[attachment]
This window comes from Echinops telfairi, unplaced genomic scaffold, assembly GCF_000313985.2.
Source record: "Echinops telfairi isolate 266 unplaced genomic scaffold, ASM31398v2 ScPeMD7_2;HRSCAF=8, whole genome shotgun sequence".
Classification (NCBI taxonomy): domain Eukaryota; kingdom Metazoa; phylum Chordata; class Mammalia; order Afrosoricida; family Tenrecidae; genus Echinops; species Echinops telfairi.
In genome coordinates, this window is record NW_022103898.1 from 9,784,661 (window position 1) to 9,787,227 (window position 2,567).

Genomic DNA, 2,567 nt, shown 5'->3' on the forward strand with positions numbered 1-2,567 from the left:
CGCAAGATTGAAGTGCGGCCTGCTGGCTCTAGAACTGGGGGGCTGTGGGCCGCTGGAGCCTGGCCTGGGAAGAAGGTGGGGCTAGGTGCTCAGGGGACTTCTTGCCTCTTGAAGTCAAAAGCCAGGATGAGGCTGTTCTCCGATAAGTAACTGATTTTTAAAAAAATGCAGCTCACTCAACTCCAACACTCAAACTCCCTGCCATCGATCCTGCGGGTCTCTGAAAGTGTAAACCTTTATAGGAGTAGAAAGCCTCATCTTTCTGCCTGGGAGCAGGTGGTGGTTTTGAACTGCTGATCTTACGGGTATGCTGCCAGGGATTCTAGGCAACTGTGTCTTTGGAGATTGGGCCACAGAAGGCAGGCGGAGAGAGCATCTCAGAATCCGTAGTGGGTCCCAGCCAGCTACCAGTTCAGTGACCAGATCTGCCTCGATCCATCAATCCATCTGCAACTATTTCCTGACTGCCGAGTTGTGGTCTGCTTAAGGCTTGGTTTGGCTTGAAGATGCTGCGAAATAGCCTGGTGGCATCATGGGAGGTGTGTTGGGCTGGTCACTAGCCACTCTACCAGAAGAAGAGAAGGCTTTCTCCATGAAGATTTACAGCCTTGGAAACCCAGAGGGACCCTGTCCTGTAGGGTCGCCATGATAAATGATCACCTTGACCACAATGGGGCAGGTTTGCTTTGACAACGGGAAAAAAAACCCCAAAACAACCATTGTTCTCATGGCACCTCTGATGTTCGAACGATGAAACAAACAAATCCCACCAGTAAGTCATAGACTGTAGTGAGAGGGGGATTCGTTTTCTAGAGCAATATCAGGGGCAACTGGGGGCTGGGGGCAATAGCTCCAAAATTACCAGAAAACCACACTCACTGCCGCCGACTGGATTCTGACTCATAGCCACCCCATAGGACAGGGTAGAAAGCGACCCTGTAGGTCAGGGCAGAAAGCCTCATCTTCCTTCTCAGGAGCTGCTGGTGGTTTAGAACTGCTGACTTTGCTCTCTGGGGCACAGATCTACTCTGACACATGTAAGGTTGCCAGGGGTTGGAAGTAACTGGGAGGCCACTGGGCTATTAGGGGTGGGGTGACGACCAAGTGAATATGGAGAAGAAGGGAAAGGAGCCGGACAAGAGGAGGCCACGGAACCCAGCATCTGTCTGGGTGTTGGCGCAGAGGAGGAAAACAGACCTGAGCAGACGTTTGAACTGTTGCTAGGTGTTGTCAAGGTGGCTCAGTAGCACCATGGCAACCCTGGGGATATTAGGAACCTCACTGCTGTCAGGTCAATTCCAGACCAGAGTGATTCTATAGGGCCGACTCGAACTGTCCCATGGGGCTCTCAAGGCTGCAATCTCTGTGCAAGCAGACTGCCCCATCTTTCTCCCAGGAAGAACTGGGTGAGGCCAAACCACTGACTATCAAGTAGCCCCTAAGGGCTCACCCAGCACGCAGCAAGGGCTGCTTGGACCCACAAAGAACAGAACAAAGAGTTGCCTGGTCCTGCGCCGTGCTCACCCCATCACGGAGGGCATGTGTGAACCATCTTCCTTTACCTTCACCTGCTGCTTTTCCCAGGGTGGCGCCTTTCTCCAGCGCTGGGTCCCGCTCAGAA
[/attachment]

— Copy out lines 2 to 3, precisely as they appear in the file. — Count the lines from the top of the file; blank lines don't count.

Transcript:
Source record: "Echinops telfairi isolate 266 unplaced genomic scaffold, ASM31398v2 ScPeMD7_2;HRSCAF=8, whole genome shotgun sequence".
Classification (NCBI taxonomy): domain Eukaryota; kingdom Metazoa; phylum Chordata; class Mammalia; order Afrosoricida; family Tenrecidae; genus Echinops; species Echinops telfairi.